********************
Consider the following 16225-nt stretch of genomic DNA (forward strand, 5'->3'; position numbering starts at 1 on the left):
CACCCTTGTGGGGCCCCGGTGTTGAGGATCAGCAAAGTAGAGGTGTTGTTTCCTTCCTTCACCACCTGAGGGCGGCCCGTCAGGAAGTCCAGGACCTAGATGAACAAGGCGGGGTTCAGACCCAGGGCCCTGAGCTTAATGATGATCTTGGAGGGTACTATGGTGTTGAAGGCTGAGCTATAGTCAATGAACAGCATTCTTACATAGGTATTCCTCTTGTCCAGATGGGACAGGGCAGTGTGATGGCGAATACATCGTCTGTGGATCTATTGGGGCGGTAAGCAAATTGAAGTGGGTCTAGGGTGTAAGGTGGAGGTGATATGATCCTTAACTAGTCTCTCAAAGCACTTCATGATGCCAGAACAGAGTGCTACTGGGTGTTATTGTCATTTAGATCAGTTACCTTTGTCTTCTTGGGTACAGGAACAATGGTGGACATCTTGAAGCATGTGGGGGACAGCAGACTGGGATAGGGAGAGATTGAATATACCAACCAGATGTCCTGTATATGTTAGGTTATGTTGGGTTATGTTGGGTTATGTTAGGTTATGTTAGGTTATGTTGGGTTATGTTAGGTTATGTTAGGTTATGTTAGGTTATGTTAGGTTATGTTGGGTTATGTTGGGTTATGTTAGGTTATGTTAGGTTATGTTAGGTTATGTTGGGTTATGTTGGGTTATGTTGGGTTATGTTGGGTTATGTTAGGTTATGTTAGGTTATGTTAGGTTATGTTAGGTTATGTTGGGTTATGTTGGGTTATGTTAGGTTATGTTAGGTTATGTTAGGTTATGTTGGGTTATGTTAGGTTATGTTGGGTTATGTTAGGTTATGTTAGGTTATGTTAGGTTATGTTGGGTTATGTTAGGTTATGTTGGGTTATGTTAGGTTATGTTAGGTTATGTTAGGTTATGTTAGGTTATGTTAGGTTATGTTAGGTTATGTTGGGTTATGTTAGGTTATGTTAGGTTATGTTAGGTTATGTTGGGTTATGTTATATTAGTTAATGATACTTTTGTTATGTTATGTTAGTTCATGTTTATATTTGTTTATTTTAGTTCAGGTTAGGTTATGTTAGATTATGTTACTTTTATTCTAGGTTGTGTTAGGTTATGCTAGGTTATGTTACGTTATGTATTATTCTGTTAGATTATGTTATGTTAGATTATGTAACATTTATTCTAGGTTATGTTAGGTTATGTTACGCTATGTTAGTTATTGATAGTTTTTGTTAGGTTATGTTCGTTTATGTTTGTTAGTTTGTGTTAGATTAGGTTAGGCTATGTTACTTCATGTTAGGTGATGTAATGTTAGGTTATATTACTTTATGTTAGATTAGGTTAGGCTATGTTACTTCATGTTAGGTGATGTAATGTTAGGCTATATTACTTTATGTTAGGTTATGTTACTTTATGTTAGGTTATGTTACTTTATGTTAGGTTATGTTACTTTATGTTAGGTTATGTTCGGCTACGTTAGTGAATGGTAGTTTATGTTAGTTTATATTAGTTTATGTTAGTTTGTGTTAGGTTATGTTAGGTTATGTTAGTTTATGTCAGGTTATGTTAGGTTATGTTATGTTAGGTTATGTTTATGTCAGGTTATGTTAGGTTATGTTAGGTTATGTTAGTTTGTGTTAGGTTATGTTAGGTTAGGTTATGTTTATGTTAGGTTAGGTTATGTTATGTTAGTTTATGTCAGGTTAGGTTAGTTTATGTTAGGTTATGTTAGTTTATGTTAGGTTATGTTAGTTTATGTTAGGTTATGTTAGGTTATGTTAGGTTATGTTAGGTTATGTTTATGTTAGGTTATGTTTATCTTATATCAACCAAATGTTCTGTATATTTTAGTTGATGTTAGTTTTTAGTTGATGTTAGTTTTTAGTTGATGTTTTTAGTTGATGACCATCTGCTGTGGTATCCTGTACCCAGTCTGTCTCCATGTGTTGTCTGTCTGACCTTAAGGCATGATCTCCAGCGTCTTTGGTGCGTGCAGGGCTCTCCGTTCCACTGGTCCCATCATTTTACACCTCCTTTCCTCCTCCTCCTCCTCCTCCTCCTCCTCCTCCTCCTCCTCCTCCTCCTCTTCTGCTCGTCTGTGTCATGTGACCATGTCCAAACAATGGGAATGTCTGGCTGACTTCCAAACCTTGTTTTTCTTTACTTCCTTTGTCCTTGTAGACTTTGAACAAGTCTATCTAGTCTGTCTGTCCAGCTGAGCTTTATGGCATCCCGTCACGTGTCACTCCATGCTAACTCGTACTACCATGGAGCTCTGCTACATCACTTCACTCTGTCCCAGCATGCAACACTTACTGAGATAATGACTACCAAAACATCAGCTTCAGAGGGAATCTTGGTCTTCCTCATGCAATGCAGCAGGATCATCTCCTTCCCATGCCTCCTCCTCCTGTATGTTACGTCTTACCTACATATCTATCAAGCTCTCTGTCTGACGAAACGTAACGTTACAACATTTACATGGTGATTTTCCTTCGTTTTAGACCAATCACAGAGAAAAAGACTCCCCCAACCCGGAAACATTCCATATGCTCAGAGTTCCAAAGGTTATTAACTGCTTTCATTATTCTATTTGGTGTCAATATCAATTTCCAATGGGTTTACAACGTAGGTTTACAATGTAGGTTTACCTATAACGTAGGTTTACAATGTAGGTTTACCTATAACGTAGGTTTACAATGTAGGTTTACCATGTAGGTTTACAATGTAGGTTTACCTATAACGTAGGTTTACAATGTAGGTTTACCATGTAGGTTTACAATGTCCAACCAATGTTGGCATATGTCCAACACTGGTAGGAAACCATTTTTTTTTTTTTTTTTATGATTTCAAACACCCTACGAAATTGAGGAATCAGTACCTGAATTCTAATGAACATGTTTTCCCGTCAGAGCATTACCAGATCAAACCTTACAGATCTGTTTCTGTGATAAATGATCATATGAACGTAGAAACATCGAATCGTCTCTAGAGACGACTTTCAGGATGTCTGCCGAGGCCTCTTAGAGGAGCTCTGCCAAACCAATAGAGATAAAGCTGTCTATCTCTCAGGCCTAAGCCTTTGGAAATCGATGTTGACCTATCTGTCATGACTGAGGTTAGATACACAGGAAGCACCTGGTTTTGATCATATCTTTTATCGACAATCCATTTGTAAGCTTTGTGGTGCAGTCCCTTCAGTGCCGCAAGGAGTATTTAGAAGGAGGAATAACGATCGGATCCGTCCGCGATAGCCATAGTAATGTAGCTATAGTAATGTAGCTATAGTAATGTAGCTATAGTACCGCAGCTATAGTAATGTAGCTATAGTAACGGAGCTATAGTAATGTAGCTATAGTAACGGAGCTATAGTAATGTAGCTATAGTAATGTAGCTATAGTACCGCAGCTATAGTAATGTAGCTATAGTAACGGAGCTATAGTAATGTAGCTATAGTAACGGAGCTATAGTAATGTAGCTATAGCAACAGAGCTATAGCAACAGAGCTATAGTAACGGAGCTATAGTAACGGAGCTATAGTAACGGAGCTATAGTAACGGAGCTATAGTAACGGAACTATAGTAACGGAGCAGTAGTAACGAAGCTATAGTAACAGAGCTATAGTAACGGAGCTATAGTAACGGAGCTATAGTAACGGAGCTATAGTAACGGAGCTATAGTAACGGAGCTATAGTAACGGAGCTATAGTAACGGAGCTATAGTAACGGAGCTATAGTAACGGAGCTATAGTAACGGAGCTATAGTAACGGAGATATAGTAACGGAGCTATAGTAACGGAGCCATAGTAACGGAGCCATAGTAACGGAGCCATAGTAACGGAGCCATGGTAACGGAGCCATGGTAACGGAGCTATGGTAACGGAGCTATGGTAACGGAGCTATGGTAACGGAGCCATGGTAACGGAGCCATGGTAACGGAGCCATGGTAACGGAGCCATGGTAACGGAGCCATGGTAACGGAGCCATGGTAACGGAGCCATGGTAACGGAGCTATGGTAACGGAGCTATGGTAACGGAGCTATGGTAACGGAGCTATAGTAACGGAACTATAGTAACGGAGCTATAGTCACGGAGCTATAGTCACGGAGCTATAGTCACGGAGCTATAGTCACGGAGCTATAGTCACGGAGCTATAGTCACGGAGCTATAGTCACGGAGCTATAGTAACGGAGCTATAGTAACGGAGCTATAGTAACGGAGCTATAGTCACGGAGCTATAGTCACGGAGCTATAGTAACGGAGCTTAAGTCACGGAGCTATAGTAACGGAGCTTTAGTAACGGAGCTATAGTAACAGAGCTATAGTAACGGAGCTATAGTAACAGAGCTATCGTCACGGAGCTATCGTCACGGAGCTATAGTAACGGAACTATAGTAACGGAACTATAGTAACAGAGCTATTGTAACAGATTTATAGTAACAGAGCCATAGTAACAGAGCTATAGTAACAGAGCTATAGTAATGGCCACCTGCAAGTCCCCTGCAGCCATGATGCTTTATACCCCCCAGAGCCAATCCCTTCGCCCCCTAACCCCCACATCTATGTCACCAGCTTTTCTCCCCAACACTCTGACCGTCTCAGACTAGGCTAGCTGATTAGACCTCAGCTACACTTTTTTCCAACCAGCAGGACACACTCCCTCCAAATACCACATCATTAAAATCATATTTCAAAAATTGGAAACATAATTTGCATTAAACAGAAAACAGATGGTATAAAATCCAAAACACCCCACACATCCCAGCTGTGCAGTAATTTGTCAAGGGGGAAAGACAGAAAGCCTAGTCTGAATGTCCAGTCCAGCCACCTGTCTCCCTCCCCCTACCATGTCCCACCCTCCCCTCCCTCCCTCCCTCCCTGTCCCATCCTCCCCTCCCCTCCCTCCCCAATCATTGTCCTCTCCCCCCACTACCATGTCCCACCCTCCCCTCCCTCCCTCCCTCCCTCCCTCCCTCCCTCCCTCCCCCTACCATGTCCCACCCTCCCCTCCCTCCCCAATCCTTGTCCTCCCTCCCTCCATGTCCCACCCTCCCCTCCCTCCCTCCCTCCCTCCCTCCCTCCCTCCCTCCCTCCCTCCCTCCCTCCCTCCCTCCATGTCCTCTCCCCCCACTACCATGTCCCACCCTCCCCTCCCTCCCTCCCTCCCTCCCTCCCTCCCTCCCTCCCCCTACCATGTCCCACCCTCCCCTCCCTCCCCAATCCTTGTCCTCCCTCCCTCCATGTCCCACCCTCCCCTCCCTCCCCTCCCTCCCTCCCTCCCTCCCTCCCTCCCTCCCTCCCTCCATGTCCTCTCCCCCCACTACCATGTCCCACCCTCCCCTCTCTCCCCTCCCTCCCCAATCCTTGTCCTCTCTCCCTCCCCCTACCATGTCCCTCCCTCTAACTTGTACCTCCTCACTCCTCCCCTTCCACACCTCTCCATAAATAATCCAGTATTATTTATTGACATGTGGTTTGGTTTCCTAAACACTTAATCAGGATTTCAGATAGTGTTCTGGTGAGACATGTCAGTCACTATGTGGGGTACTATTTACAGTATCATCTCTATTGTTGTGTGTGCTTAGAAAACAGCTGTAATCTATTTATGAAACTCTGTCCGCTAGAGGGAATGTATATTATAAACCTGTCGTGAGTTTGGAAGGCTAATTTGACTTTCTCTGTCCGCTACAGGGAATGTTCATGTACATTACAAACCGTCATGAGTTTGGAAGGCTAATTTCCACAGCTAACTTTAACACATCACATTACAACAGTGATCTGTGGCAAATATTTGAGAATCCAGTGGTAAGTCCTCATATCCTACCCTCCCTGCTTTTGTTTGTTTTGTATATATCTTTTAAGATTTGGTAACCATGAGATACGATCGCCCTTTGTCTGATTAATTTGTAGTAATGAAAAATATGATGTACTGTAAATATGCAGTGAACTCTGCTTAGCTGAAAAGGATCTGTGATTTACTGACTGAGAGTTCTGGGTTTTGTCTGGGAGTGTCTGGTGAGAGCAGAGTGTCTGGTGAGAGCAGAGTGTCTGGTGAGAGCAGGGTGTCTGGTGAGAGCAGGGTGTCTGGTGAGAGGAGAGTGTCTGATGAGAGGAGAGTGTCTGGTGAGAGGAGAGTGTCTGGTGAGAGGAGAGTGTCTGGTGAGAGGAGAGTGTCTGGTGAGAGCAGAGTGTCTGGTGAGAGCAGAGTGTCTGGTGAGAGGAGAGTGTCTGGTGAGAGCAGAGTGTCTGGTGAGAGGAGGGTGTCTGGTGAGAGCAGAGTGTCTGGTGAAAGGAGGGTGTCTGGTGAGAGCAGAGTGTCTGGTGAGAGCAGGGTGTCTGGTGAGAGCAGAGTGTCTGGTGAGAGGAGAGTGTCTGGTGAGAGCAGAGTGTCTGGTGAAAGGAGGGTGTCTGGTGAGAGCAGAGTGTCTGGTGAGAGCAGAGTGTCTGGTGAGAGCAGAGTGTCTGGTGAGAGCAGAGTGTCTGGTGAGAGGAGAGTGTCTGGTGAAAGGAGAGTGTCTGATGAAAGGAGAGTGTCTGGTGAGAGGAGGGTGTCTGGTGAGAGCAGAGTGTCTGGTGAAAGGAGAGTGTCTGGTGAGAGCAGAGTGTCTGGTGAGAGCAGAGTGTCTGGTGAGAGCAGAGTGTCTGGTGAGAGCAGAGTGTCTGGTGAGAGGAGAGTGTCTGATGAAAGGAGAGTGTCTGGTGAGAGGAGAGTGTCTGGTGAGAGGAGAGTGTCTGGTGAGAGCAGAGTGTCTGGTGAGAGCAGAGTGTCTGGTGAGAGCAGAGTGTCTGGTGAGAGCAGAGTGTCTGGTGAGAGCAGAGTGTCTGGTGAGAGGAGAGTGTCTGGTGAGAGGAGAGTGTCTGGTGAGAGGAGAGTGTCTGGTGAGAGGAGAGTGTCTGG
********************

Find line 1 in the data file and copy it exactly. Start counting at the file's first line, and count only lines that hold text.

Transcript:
Consider the following 16225-nt stretch of genomic DNA (forward strand, 5'->3'; position numbering starts at 1 on the left):